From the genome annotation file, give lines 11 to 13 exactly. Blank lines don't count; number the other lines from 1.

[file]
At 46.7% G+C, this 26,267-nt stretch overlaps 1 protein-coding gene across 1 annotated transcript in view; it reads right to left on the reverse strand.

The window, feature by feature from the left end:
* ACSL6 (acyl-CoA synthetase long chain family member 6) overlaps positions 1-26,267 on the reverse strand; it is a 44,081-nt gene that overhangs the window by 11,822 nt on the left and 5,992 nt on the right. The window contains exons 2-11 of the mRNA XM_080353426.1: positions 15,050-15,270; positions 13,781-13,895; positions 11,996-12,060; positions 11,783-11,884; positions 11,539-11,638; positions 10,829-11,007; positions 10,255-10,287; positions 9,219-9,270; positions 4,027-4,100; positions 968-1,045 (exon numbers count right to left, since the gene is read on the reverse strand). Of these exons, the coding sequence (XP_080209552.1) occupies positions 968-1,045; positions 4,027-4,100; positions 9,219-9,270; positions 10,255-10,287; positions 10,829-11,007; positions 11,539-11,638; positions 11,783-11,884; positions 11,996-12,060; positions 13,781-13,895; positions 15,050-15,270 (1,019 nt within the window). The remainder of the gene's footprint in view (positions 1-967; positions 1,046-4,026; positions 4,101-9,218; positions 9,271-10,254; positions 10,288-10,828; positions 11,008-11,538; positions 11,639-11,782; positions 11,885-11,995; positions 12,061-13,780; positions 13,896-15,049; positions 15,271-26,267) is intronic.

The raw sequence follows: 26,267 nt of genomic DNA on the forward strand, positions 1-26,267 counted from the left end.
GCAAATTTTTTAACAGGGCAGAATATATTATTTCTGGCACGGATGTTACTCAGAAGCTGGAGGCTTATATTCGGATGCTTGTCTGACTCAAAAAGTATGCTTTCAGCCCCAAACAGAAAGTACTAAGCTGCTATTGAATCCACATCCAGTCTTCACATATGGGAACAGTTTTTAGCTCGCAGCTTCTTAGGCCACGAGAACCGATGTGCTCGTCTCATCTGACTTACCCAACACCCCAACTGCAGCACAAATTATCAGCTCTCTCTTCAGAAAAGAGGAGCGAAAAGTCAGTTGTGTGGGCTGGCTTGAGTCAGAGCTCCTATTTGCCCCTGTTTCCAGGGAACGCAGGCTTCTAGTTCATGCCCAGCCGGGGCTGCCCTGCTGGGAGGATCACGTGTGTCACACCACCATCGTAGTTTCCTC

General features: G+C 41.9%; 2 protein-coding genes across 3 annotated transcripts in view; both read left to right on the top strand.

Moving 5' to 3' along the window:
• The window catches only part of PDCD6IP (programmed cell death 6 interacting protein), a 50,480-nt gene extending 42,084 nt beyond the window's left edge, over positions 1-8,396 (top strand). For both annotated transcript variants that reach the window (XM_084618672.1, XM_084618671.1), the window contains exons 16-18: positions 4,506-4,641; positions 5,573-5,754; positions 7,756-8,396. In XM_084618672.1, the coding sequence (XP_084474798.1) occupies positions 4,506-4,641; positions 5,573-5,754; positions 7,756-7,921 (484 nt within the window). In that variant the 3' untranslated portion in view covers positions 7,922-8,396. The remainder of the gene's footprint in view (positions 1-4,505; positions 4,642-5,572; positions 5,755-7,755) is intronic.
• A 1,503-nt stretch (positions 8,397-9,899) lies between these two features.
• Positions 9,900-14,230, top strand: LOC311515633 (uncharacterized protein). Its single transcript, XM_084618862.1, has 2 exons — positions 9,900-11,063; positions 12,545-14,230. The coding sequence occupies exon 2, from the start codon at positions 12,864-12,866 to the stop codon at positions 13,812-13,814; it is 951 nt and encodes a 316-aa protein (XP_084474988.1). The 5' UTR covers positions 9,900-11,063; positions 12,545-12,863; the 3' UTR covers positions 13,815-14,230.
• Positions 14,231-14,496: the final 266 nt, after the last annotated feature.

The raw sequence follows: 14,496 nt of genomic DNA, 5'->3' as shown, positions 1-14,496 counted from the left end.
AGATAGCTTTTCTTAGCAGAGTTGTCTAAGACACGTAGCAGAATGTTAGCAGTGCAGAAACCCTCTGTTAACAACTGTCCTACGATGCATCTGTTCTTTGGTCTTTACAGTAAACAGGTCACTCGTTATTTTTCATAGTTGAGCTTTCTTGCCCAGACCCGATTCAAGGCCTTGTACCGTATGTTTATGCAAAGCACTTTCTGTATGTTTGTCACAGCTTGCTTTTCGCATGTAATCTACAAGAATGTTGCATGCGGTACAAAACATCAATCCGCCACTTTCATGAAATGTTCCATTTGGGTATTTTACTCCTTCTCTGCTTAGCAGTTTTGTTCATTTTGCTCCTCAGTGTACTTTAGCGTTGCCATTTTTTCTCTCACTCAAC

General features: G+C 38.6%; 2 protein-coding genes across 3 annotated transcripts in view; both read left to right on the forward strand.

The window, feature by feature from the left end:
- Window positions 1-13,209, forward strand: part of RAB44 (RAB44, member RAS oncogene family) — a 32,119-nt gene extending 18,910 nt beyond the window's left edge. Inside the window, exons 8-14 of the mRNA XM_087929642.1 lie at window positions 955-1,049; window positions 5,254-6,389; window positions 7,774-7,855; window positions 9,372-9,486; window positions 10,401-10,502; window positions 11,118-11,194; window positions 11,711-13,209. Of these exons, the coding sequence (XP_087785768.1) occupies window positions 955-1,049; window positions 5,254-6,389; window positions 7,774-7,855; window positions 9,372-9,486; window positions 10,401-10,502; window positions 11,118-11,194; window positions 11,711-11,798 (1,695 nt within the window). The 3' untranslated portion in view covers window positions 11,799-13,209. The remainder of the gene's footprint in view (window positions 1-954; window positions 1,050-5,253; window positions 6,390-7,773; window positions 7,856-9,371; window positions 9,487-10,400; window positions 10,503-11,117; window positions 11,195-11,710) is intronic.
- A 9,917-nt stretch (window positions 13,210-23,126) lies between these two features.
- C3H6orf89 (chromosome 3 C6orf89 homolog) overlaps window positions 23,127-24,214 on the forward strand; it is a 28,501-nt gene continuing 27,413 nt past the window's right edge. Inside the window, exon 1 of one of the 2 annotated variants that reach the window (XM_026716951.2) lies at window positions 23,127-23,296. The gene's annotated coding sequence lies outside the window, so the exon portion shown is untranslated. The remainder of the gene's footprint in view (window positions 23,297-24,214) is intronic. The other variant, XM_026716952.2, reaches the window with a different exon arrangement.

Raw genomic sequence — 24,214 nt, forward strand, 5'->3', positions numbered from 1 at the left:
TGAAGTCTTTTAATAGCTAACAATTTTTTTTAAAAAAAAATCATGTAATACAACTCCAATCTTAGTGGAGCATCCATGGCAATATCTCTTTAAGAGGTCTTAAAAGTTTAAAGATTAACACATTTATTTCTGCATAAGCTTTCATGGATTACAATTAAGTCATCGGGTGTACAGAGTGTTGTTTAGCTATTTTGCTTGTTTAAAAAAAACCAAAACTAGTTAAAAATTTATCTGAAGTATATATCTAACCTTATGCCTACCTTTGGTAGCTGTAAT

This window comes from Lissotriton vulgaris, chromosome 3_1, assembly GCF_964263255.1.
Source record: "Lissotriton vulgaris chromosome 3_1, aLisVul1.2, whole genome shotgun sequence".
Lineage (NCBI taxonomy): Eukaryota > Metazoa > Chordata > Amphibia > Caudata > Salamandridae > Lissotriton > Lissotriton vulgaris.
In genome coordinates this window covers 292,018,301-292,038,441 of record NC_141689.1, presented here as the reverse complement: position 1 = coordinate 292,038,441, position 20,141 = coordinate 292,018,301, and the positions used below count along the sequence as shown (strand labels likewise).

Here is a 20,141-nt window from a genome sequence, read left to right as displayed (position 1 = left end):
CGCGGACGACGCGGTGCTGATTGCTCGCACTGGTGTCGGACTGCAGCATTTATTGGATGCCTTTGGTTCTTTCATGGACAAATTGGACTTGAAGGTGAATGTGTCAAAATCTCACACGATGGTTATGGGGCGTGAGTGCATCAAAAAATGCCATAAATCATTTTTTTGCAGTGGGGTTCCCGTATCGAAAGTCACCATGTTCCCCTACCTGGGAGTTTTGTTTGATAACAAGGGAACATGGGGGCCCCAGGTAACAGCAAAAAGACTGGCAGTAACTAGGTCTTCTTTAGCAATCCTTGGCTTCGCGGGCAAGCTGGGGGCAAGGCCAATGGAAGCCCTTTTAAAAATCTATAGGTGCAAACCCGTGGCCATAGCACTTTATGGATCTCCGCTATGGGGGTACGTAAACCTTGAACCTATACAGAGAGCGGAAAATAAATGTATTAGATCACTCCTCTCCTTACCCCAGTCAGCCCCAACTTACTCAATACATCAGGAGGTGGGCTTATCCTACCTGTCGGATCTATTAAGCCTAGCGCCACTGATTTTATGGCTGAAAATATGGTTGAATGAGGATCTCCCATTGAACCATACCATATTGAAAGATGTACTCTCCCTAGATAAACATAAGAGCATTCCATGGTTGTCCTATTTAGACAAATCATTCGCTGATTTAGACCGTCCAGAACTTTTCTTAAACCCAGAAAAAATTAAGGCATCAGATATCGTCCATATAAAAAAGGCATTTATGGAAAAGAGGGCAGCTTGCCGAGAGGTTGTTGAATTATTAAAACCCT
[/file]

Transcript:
• Positions 14,231-14,496: the final 266 nt, after the last annotated feature.

The raw sequence follows: 14,496 nt of genomic DNA, 5'->3' as shown, positions 1-14,496 counted from the left end.
AGATAGCTTTTCTTAGCAGAGTTGTCTAAGACACGTAGCAGAATGTTAGCAGTGCAGAAACCCTCTGTTAACAACTGTCCTACGATGCATCTGTTCTTTGGTCTTTACAGTAAACAGGTCACTCGTTATTTTTCATAGTTGAGCTTTCTTGCCCAGACCCGATTCAAGGCCTTGTACCGTATGTTTATGCAAAGCACTTTCTGTATGTTTGTCACAGCTTGCTTTTCGCATGTAATCTACAAGAATGTTGCATGCGGTACAAAACATCAATCCGCCACTTTCATGAAATGTTCCATTTGGGTATTTTACTCCTTCTCTGCTTAGCAGTTTTGTTCATTTTGCTCCTCAGTGTACTTTAGCGTTGCCATTTTTTCTCTCACTCAAC